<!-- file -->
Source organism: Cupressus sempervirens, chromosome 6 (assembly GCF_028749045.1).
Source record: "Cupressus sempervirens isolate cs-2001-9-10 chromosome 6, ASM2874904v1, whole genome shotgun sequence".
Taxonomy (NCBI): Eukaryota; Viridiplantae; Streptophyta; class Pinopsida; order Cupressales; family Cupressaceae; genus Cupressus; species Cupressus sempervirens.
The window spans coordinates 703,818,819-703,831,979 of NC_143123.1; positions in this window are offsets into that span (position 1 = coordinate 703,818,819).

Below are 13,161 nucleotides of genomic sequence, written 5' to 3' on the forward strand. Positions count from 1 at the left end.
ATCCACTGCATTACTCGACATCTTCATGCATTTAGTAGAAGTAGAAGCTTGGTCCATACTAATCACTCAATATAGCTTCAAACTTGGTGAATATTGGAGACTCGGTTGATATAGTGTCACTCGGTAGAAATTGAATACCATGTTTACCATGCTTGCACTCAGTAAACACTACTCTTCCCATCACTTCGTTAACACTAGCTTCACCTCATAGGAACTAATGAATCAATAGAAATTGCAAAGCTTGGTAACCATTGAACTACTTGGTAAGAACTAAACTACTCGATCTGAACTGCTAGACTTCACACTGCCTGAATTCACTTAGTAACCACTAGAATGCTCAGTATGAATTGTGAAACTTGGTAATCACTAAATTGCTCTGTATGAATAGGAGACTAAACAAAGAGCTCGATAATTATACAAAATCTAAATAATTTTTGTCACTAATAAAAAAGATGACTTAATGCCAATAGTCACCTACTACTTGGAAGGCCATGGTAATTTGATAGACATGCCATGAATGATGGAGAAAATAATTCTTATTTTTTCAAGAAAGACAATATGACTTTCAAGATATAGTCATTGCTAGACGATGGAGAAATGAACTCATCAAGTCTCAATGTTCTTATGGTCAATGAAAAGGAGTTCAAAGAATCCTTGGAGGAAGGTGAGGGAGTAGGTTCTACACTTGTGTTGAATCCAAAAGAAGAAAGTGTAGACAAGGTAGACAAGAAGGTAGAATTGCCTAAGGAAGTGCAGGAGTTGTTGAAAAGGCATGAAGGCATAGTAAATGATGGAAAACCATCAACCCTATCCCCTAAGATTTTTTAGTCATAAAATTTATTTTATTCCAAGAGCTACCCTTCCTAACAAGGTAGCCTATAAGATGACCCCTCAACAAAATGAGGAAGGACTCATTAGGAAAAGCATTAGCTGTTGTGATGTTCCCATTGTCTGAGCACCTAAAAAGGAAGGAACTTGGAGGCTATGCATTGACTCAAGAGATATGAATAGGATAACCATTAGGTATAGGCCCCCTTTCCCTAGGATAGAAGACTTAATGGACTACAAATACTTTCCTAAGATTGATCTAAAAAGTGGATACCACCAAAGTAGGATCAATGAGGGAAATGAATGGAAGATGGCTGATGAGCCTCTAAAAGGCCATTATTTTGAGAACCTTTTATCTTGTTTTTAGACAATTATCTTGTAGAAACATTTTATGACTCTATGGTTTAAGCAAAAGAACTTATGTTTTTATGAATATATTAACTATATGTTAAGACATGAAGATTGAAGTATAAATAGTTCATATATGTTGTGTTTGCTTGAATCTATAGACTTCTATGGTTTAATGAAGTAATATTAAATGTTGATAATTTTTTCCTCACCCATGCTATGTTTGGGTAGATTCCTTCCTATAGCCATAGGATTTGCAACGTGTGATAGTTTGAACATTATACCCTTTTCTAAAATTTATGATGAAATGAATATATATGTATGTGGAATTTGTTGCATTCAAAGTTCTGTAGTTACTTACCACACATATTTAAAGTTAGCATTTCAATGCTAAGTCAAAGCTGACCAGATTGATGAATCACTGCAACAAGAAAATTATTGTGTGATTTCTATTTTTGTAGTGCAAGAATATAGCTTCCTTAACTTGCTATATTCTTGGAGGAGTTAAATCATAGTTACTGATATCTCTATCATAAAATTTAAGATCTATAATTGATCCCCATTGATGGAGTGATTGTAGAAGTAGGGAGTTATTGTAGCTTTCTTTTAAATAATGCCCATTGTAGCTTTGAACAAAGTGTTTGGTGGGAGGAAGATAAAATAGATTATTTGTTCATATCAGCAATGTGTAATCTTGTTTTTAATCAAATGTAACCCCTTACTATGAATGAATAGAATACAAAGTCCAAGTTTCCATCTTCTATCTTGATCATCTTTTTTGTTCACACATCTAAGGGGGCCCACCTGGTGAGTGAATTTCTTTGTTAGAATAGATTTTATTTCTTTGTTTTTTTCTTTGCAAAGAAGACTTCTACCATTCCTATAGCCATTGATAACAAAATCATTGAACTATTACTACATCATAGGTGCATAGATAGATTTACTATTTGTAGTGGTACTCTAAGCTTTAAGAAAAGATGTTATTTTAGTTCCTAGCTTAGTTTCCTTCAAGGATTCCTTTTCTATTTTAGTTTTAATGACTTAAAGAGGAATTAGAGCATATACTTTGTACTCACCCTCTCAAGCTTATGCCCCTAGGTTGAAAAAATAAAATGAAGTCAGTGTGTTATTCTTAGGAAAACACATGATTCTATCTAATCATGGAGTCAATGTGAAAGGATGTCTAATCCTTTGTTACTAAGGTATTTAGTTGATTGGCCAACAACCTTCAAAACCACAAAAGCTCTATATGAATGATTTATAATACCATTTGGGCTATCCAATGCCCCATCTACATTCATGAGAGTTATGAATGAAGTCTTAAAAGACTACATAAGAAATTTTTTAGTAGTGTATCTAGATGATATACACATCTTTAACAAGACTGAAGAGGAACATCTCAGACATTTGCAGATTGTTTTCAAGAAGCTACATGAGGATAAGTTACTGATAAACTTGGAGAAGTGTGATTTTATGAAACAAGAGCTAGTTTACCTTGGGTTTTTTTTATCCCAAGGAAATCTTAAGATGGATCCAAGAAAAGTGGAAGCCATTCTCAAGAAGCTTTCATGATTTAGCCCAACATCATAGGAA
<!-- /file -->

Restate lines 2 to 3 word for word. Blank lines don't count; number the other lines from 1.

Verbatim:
Source record: "Cupressus sempervirens isolate cs-2001-9-10 chromosome 6, ASM2874904v1, whole genome shotgun sequence".
Taxonomy (NCBI): Eukaryota; Viridiplantae; Streptophyta; class Pinopsida; order Cupressales; family Cupressaceae; genus Cupressus; species Cupressus sempervirens.